In an intelligent, literate sequel to The Cup of the World (2004), Ambrose, the adolescent scion of Tarceny, must pay the price of his deceased father's foray into politics and sorcery: raised in exile, keeping constant watch over his demonic ancestor, the secret instigator of the civil strife despoiling the feudal kingdom. When this monster escapes, Ambrose flees the numerous forces, human and magical, seeking his death; he fetches up at the court of the Widow of Develin, the last bastion of learning in a benighted land, just as evil magic and human despair join to bring it to ruin. Now on the run with Sophia, the Widow's willful, passionate daughter, the pair must rally old allies and antagonists against the greater enemy-and their own, too-human failings. As the dark, twisty narrative alternates between brooding menace and brutal violence, leading to a painfully bittersweet climax, this weighty tome does not flinch from the hard questions-about faith, reason, authority, justice, forgiveness and (above all) choice-nor from ambiguous, even contradictory answers. Elegant, elliptical prose weaves these larger issues within the threads of a lushly detailed world of psychologically rich characters. Only the protagonists' ages mark this as a YA novel; its subtle depths demand careful attention that will reward any thoughtful devotee of speculative fiction. (Fantasy. YA)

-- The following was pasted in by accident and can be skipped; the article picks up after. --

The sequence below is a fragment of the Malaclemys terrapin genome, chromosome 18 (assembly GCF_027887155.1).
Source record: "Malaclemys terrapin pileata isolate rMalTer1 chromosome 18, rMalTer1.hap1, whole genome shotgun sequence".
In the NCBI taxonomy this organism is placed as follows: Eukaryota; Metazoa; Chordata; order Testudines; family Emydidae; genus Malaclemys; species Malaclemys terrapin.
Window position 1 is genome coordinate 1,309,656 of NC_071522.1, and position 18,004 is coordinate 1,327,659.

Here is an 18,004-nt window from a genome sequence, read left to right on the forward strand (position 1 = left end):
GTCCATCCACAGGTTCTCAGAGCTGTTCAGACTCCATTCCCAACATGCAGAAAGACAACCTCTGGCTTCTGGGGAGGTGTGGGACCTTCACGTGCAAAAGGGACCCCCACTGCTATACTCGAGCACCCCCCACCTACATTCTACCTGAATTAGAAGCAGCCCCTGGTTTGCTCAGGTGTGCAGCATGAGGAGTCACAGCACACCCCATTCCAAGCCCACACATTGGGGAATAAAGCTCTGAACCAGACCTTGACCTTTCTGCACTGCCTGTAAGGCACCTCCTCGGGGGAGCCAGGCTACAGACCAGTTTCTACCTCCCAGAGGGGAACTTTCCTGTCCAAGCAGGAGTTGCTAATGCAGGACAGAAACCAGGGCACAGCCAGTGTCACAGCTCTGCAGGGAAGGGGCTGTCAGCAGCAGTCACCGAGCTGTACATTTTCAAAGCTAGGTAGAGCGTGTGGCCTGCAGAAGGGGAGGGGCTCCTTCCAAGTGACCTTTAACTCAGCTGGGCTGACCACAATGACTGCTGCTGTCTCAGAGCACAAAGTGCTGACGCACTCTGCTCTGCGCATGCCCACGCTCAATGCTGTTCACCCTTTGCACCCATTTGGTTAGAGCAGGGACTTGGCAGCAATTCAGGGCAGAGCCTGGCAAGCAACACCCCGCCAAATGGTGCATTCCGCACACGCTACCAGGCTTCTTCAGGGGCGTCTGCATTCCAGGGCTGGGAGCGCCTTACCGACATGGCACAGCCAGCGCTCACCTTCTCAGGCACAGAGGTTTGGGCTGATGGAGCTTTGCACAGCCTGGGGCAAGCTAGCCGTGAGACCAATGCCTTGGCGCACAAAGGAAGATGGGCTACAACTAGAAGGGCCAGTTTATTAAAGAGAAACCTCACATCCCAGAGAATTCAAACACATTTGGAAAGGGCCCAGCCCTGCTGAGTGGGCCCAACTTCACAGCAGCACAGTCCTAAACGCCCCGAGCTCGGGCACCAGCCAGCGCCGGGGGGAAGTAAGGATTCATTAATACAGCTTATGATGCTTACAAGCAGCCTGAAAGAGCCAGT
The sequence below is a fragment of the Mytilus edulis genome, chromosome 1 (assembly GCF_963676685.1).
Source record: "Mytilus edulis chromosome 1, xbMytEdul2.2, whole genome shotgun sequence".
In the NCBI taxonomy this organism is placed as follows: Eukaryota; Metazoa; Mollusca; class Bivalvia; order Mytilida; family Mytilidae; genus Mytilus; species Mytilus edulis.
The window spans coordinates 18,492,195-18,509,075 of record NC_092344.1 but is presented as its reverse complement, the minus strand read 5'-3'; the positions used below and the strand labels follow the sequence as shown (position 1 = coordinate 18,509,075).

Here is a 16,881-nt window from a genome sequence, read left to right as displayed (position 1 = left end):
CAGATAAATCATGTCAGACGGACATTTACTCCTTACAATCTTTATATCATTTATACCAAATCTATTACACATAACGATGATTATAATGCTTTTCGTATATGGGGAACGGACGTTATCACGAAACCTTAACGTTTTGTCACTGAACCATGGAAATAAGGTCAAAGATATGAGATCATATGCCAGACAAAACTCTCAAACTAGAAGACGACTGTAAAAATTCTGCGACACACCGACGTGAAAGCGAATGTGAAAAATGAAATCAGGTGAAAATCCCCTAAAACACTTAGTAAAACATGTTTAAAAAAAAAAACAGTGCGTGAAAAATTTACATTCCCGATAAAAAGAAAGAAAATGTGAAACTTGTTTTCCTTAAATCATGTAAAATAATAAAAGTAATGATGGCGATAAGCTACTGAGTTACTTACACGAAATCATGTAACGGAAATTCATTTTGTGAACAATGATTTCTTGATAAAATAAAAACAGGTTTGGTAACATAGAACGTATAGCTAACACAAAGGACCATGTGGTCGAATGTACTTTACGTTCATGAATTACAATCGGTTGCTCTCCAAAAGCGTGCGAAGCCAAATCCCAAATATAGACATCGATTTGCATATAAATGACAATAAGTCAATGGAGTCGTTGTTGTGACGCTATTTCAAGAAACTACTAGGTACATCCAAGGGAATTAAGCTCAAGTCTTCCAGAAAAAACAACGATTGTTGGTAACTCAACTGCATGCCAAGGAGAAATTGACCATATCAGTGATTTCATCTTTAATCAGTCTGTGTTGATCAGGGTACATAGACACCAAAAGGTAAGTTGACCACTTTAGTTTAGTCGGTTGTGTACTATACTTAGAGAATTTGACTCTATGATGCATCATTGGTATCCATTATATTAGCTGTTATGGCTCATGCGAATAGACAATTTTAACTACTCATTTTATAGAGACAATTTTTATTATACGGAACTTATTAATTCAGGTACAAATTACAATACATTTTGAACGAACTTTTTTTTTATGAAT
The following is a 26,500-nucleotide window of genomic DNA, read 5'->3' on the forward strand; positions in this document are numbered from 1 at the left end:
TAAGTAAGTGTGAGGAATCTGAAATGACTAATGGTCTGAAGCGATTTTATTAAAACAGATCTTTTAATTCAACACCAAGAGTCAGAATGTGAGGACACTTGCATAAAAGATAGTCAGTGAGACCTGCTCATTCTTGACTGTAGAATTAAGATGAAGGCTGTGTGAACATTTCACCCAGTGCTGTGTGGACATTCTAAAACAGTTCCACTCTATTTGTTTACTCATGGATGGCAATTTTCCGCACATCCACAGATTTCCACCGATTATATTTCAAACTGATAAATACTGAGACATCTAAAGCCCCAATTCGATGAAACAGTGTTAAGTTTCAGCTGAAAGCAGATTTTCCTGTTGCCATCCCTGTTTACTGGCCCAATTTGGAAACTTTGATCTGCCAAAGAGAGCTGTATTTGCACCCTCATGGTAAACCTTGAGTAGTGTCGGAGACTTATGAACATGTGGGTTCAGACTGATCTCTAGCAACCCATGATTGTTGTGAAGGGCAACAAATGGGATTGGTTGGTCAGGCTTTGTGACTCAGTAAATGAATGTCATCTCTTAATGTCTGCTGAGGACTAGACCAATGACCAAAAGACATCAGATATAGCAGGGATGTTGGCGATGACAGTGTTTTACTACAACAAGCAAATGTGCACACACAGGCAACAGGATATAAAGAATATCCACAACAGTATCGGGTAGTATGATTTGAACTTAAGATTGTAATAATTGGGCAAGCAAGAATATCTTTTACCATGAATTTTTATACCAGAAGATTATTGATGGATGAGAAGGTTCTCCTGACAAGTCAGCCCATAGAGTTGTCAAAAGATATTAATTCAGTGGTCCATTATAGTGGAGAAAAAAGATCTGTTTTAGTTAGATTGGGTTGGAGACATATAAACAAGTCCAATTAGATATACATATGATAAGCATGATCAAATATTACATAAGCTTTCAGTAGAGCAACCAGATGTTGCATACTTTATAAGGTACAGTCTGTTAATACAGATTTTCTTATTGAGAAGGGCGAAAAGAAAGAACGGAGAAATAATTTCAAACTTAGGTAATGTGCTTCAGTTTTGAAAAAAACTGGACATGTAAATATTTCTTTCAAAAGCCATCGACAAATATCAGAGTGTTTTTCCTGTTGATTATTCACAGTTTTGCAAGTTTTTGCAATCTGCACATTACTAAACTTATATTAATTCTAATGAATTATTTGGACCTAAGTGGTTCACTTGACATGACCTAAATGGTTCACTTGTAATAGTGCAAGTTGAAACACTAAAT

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Product Details

Random House Children's Books
Publication date:
Sold by:
Random House
File size:
3 MB
Age Range:
12 Years

Meet the Author

John Dickinson is the author of The Cup of the World. He lives in Exeter, England.

From the Hardcover edition.

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Widow and the King 3 out of 5 based on 0 ratings. 1 reviews.
Anonymous More than 1 year ago